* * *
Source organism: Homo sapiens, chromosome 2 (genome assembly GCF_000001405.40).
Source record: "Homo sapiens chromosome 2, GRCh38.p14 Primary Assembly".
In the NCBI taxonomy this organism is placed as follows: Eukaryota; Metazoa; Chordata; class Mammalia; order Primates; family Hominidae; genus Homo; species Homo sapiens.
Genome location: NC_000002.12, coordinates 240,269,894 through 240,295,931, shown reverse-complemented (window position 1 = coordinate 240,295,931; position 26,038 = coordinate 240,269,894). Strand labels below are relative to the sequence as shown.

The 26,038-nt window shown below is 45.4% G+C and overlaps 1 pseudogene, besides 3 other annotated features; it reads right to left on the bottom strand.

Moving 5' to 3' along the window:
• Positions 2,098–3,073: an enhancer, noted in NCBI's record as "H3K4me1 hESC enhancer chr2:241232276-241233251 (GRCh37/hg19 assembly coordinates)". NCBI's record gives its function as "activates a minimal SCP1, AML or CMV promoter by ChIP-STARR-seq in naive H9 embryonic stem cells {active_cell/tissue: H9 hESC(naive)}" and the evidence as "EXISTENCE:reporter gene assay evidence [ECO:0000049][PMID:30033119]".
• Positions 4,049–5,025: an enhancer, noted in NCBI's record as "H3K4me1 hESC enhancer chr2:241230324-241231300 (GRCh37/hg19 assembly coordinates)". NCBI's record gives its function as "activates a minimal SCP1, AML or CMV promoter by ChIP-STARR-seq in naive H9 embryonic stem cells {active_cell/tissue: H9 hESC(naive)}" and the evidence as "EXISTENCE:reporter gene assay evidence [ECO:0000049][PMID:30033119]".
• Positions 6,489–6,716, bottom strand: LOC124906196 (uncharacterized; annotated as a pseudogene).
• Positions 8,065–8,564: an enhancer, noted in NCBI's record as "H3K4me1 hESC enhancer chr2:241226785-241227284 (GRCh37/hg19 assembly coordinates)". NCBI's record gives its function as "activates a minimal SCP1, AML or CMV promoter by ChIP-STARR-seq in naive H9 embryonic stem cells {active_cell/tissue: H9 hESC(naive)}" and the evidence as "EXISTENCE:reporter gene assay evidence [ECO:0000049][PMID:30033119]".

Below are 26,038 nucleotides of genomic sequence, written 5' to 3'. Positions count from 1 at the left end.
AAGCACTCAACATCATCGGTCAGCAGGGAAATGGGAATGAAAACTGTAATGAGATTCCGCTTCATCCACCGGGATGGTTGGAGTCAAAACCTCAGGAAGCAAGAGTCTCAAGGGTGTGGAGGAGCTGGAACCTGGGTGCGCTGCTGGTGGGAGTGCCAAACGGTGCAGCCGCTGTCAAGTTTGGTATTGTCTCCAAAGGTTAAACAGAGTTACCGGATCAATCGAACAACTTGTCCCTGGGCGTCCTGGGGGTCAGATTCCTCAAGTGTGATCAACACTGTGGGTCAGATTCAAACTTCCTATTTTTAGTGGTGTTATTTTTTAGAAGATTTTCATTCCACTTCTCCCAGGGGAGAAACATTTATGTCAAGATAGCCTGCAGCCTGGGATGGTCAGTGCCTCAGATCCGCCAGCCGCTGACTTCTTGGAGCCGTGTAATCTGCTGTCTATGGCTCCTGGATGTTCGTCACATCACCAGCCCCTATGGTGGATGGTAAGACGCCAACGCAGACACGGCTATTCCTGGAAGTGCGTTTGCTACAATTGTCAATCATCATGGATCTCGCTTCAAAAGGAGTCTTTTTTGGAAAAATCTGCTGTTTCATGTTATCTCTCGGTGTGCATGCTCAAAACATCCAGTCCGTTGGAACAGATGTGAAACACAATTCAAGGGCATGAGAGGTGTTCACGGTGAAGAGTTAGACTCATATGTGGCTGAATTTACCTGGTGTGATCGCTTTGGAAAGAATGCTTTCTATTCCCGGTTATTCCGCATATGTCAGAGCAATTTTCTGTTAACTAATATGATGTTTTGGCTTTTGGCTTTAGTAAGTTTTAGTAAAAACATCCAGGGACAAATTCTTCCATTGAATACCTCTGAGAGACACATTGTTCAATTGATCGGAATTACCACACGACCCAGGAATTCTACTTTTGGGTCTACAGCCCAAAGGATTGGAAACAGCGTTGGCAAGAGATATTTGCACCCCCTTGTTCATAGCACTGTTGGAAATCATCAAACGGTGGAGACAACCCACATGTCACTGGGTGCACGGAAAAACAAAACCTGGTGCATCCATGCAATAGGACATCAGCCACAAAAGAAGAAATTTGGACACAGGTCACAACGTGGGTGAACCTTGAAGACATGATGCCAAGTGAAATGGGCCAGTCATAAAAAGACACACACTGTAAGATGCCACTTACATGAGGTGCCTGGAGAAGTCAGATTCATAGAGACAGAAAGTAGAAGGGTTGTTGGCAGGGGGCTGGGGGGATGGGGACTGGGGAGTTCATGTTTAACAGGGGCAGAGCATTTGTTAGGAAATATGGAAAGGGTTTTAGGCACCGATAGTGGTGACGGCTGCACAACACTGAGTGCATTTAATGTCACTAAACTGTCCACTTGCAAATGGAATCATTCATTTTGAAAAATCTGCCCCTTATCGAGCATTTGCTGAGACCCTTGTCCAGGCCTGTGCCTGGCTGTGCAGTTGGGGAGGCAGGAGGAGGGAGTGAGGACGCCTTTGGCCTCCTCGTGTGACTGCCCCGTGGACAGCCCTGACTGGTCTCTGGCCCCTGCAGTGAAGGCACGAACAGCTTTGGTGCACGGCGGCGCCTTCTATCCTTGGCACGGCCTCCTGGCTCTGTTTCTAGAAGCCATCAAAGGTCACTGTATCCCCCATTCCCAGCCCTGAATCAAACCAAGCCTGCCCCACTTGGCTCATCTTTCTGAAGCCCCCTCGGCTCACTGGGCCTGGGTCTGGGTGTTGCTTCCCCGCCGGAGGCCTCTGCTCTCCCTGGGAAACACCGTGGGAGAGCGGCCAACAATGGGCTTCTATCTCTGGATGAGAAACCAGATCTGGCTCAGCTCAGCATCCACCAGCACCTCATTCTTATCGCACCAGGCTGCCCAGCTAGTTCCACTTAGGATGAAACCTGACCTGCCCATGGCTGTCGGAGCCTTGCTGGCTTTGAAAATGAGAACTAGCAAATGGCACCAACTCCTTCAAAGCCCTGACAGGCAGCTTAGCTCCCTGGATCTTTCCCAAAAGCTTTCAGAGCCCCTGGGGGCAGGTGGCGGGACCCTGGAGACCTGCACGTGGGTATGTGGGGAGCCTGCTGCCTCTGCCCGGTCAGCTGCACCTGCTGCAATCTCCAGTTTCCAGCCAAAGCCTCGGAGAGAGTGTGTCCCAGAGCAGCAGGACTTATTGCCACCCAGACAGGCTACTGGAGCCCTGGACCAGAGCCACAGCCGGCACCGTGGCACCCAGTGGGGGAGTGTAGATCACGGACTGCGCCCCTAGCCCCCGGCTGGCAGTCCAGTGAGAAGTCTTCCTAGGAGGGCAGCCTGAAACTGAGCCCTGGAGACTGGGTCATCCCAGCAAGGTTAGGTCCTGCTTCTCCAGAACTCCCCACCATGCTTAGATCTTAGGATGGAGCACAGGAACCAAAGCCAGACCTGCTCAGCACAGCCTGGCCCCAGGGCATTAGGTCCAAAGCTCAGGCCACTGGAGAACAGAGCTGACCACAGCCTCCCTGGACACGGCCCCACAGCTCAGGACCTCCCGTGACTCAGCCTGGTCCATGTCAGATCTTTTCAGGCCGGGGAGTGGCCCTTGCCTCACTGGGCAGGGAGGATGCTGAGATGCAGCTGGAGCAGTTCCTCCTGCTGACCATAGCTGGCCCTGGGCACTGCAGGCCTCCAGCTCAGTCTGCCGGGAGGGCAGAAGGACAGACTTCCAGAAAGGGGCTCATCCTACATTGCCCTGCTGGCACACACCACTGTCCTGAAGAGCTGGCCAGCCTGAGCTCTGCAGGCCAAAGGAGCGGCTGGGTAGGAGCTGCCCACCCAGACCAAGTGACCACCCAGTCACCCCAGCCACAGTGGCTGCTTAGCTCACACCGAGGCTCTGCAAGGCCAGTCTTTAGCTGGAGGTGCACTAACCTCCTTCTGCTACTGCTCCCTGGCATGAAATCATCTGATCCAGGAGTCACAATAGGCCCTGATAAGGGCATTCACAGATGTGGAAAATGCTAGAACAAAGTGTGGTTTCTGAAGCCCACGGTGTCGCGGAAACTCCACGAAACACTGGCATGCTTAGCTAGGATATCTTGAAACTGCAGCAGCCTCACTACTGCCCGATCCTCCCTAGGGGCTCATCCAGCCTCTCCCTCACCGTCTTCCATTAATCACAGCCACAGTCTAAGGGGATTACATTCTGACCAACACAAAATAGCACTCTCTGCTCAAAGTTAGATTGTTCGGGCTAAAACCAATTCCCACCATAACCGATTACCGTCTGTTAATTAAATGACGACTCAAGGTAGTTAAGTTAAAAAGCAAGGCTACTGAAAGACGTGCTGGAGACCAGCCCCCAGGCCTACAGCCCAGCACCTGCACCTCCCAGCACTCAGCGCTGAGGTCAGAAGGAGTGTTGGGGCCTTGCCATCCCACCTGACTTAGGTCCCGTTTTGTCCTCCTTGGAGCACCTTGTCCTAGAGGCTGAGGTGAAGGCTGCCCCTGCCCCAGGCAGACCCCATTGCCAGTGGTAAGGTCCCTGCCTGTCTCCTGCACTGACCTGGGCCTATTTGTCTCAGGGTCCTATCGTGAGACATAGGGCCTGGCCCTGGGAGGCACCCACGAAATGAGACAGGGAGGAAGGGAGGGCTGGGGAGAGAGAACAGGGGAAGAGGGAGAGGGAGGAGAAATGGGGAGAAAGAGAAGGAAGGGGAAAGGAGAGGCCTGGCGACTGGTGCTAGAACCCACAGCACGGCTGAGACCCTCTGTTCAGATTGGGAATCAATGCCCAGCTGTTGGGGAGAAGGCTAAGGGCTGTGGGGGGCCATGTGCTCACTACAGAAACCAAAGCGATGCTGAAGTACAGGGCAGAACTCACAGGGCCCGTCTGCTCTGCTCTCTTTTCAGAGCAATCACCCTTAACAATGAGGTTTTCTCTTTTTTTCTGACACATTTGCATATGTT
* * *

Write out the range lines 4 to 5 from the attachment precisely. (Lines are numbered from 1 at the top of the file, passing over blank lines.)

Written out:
Genome location: NC_000002.12, coordinates 240,269,894 through 240,295,931, shown reverse-complemented (window position 1 = coordinate 240,295,931; position 26,038 = coordinate 240,269,894). Strand labels below are relative to the sequence as shown.

The 26,038-nt window shown below is 45.4% G+C and overlaps 1 pseudogene, besides 3 other annotated features; it reads right to left on the bottom strand.